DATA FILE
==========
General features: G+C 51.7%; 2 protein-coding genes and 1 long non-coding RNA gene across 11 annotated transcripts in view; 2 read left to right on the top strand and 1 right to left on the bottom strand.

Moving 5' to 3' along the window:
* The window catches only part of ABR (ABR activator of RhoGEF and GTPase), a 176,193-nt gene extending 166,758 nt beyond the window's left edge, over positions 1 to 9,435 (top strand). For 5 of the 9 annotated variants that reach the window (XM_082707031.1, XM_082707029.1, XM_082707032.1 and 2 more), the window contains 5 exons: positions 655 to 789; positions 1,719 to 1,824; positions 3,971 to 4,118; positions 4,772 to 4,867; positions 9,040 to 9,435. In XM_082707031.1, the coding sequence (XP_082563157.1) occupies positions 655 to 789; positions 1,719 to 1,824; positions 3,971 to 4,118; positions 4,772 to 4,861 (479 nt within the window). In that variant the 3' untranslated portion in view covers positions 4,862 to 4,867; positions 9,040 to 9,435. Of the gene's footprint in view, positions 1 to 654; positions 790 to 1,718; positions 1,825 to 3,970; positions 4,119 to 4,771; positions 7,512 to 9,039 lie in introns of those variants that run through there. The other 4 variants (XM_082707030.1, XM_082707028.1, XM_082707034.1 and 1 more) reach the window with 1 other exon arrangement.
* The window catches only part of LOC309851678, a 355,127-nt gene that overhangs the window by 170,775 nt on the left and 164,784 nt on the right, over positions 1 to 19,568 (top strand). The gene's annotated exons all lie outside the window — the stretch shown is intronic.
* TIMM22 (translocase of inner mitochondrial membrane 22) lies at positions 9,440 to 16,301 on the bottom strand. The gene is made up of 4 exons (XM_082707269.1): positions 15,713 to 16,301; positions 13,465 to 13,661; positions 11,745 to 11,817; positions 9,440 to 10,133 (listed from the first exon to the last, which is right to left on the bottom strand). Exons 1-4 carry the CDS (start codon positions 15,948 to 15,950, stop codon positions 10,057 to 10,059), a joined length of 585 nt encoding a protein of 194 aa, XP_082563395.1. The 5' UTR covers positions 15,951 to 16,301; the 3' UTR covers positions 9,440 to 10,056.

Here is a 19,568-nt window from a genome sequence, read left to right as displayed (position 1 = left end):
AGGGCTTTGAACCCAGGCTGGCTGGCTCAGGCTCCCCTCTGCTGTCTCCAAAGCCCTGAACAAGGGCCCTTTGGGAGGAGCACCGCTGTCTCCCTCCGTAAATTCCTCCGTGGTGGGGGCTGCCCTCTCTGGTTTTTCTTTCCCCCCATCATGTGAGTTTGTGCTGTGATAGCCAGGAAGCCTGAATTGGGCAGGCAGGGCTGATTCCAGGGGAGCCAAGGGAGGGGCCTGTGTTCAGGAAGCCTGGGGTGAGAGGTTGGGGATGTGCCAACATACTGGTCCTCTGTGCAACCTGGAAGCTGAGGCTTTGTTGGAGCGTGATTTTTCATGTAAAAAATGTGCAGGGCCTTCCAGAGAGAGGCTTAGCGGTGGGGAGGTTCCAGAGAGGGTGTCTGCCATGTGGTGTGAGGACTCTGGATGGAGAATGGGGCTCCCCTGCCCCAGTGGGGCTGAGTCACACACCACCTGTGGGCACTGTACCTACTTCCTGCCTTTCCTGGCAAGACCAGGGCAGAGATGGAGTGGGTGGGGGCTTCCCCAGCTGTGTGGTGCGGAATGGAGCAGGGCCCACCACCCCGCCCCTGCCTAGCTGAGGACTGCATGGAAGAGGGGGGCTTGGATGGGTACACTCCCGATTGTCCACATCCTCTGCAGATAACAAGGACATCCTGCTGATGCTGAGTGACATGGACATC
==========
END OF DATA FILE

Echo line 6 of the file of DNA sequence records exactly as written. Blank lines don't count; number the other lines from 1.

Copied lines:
Here is a 19,568-nt window from a genome sequence, read left to right as displayed (position 1 = left end):